The shaft carries a flat paddle arm 59 and a series of pinch rollers 60A, 60B-64A, 64B which are rotatably mounted on the outer end of the paddle arm 59. The pinch rollers 60A, 60B pinch and close tube 50 against the inner cylindrical wall of the housing 55. Similarly, each of the tubes 51-54 is pinched and closed by its respective pinch rollers, 62A, 62B-64A, 65B respectively. The roller 65 operates button 66 of switch 67 which is used for timing.

In the embodiment of FIGS. 3 and 4, as in the embodiment of FIG. 1, each of the tubes 50-54 is connected, in an airtight seal, with an inlet port leading, via a hose, to a source of compressed air, and a series of outlet ports, each leading, via a hose, to an inflatable cuff.

Modifications may be made to the above-described embodiments of the present invention within the scope of the sub-joined claims. For example: (1) the housing may be flat and the arm and its pinch roller may be carried by a rack which is moved along the top of the tube by a motor-driven pinion gear; (2) the tube may be positioned on the outer wall of a cylindrical housing and the roller moved along the outer face of the tube by a U-shaped arm carried by a motor-driven shaft which is centered in the housing; (3) the shaft may be rotated at different and selected speeds between each port so that the ports are opened with different time periods between each port opening, although the ports are evenly spaced; (4) the ports are unequally spaced along the tube so that the ports are opened with different time periods between such port openings, although the shaft is rotated at a constant speed; (5) the casing is provided with two tubes arranged end to end with, for example, 5 ports connected to the first tube and 5 ports connected to the second tube. In this example the first 5 ports may be used to inflate 4 cuffs and the second 5 ports may be used to deflate the same 4 cuffs or the first 5 ports may be used to inflate a first set of 4 cuffs and the second 5 ports may be used to inflate a second set of 5 cuffs; (6) the inlet ports of a gang of values are supplied with air pressure at different pressures; for example, in the embodiment of FIGS. 3 and 4 the five inlet ports are supplied with air at 2, 4, 6, 8 and 10 lbs/sq.in., respectively, and each of the air lines to those inlet ports has a solenoid-operated valve.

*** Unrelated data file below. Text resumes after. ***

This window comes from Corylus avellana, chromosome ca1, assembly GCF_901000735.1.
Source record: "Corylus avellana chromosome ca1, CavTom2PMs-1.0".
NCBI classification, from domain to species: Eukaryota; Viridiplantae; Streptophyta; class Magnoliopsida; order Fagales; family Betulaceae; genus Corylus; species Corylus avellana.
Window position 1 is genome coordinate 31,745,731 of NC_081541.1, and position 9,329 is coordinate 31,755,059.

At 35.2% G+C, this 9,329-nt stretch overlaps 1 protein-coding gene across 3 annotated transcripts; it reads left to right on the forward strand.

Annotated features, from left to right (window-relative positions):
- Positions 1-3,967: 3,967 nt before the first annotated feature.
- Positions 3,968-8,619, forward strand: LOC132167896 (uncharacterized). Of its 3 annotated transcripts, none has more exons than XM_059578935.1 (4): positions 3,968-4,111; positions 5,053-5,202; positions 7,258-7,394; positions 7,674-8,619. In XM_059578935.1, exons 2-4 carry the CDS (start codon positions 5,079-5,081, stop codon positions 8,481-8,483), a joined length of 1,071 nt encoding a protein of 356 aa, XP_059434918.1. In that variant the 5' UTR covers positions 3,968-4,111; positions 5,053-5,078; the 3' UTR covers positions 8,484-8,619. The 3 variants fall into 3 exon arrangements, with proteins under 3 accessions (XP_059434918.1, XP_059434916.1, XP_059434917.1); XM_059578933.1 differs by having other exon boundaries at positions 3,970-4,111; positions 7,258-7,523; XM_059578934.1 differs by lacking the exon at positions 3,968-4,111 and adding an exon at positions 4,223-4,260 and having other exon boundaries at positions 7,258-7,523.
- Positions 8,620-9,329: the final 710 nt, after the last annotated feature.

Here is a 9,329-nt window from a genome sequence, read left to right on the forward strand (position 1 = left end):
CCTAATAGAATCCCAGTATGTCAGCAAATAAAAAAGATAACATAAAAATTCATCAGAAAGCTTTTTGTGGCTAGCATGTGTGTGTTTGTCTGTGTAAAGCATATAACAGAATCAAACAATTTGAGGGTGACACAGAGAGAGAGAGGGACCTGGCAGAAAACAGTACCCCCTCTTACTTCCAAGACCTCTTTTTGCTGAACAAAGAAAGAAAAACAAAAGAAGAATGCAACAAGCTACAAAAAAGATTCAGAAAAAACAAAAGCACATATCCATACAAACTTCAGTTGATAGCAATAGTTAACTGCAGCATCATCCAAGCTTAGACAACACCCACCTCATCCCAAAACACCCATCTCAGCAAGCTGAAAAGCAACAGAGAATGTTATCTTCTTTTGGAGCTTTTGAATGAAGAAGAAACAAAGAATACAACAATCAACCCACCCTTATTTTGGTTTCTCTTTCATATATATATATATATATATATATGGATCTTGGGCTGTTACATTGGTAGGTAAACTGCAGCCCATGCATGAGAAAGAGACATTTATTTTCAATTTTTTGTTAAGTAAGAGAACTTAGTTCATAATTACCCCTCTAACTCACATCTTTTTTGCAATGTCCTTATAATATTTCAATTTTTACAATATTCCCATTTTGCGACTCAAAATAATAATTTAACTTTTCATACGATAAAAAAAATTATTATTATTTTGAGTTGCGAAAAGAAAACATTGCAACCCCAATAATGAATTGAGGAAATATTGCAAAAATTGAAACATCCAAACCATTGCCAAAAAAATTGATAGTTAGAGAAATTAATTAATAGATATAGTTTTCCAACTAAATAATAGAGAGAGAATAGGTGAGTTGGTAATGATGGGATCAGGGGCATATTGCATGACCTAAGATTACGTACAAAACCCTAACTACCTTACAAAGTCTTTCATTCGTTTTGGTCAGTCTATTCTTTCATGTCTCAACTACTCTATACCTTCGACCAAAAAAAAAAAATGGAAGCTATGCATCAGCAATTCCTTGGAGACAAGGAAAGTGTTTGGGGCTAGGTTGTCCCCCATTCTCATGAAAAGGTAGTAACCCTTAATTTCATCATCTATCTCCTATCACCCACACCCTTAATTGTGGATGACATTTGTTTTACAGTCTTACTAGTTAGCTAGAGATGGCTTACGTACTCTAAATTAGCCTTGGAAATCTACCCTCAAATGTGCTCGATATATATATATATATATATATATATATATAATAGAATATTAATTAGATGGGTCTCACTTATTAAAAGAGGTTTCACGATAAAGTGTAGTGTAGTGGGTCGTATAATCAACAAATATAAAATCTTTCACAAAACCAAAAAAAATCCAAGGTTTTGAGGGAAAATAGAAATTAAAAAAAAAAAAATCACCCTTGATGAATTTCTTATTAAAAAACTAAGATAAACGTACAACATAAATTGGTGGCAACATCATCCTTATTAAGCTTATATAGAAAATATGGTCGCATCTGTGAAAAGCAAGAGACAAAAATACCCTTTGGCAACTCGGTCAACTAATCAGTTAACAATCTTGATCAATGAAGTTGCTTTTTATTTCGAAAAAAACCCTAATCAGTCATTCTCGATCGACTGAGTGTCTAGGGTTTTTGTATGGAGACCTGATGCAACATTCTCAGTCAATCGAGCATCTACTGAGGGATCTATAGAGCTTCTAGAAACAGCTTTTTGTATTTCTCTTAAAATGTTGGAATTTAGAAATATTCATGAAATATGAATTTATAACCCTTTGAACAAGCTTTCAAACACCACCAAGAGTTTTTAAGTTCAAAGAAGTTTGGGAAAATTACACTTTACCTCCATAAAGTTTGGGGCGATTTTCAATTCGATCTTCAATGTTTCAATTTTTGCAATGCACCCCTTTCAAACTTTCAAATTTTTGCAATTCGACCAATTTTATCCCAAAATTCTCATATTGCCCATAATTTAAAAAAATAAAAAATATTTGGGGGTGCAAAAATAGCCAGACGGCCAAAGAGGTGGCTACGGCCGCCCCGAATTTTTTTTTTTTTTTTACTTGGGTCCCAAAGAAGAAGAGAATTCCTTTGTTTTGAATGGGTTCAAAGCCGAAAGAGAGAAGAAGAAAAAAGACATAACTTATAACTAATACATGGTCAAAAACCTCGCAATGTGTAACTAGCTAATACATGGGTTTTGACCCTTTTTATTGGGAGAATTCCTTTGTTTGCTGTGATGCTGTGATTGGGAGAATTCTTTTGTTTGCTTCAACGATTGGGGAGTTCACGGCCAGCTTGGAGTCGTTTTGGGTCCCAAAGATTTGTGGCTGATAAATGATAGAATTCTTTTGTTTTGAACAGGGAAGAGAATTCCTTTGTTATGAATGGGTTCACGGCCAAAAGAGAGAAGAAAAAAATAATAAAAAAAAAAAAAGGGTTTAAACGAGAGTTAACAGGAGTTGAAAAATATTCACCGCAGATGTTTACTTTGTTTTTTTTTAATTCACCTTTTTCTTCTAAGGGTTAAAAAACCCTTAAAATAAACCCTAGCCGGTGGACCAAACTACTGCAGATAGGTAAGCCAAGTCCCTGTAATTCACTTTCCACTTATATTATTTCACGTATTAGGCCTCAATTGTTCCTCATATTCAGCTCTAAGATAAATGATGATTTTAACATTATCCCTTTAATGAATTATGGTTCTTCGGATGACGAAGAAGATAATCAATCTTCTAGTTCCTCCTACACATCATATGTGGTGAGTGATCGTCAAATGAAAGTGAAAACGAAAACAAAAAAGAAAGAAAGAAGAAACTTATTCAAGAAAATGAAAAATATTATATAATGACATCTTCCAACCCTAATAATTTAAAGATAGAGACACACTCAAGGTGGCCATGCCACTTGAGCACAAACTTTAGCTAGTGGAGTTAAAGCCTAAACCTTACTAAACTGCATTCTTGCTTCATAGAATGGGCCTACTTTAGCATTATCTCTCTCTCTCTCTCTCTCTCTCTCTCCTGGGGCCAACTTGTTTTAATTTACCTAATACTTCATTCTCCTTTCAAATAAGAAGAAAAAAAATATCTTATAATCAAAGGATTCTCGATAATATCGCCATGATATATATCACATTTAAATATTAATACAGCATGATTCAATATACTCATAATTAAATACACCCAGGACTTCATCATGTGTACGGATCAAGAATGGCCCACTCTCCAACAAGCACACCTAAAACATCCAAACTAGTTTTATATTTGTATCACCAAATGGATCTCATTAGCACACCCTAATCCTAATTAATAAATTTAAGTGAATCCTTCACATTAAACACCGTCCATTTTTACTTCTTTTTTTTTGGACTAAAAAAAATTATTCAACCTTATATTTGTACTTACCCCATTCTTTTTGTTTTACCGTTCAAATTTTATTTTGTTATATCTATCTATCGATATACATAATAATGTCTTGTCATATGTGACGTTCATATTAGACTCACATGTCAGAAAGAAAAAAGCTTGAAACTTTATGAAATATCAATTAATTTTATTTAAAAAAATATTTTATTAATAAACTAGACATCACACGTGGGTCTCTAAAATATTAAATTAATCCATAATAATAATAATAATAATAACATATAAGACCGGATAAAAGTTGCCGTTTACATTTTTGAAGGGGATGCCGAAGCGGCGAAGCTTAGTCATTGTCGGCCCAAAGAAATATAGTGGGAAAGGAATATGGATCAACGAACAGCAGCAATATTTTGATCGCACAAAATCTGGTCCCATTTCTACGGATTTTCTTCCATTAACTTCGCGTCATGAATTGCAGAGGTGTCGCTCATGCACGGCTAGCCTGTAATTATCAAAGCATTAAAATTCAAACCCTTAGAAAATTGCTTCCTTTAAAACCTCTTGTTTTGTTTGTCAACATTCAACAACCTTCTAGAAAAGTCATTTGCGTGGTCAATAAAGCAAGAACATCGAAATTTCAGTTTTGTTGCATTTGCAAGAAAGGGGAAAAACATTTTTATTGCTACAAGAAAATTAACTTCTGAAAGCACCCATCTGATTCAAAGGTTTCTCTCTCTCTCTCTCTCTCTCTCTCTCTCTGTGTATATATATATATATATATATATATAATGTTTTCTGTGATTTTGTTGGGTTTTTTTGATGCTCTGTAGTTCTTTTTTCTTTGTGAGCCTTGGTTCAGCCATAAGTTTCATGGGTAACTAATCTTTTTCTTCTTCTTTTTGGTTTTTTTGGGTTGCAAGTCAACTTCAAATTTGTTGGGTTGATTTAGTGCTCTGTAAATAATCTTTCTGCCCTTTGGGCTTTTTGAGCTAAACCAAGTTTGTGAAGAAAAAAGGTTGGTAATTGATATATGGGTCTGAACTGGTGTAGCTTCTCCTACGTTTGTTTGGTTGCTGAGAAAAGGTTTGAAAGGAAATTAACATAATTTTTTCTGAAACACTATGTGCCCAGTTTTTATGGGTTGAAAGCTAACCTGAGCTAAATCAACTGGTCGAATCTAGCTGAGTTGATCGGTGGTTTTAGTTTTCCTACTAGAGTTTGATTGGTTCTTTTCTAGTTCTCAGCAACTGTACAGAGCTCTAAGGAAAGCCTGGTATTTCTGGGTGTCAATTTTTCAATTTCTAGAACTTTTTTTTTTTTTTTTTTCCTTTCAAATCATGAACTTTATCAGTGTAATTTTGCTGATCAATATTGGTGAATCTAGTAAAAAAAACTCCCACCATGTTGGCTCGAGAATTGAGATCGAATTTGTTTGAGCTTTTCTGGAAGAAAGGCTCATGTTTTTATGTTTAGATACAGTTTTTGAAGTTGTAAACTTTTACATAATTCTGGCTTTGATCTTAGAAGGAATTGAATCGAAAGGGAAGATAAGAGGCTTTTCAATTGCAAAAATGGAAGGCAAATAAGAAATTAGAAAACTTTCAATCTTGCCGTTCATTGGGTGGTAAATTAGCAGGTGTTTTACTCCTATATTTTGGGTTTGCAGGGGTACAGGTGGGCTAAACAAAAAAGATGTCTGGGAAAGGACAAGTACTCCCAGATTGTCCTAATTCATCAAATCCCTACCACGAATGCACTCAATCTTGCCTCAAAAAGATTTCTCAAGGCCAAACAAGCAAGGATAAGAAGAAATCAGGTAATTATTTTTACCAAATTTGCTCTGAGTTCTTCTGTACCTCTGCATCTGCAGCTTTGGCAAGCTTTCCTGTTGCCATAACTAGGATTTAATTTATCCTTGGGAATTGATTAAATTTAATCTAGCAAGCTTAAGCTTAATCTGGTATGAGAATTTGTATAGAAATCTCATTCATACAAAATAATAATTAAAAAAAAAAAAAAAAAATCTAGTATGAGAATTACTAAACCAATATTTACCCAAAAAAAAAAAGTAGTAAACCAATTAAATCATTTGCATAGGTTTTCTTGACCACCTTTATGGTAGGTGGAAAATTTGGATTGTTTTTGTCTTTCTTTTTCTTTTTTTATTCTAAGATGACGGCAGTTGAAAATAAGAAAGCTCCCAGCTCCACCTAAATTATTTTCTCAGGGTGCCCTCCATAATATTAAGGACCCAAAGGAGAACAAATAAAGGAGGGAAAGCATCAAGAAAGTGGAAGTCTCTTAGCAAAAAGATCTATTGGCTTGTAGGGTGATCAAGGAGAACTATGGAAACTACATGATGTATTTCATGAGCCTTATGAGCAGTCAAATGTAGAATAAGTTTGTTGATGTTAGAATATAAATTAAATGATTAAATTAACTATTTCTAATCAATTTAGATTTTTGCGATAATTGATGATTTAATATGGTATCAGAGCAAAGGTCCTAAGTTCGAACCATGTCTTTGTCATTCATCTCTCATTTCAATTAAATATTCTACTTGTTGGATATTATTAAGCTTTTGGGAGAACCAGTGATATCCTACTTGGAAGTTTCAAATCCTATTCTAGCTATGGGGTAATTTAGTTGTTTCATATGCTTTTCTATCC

Patent Citations
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US2389000 *Oct 21, 1943Nov 13, 1945Colonnade CompanyValve construction
US3773078 *May 3, 1972Nov 20, 1973Patterson MRotary flow distributor
US3995494 *Nov 28, 1975Dec 7, 1976European Atomic Energy Community (Euratom)Device for the taking of air probes in a sequential manner
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Referenced by
Citing PatentFiling datePublication dateApplicantTitle
US6871660Jun 19, 2002Mar 29, 2005Bioanalytical Systems, Inc.Pinch valve and method of operating same
US7367358Feb 2, 2005May 6, 2008Universal Infusion Technology, LlcMedical fluid delivery system and method relating to the same
US7597056May 8, 2006Oct 6, 2009David BlokFluid distribution method and apparatus
US7896017Dec 7, 2007Mar 1, 2011StnDrd Infusion Corp.Medical fluid delivery system and method relating to the same
US8156944May 15, 2007Apr 17, 2012Ruyan Investments (Holdings) LimitedAerosol electronic cigarette
US8375957May 15, 2007Feb 19, 2013Ruyan Investment (Holdings) LimitedElectronic cigarette
US8511318Apr 15, 2011Aug 20, 2013Ruyan Investment (Holdings) LimitedElectronic cigarette
US8689805Mar 22, 2012Apr 8, 2014Fontem Holdings 1 B.V.Electronic cigarette
Classifications
U.S. Classification137/625.12, 251/6
International ClassificationF16K11/076, F16K11/02, F16K7/02
Cooperative ClassificationF16K11/076, F16K11/022, F16K7/02
European ClassificationF16K11/02B, F16K7/02, F16K11/076
Legal Events
DateCodeEventDescription
Jun 18, 2009FPAYFee payment
Year of fee payment: 12
Jul 26, 2005FPAYFee payment
Year of fee payment: 8
Sep 3, 2002PRDPPatent reinstated due to the acceptance of a late maintenance fee
Effective date: 20020729
Jul 16, 2002SULPSurcharge for late payment
Jul 16, 2002FPAYFee payment
Year of fee payment: 4
Jul 2, 2002FPExpired due to failure to pay maintenance fee
Effective date: 20020505
May 6, 2002REINReinstatement after maintenance fee payment confirmed
Nov 27, 2001REMIMaintenance fee reminder mailed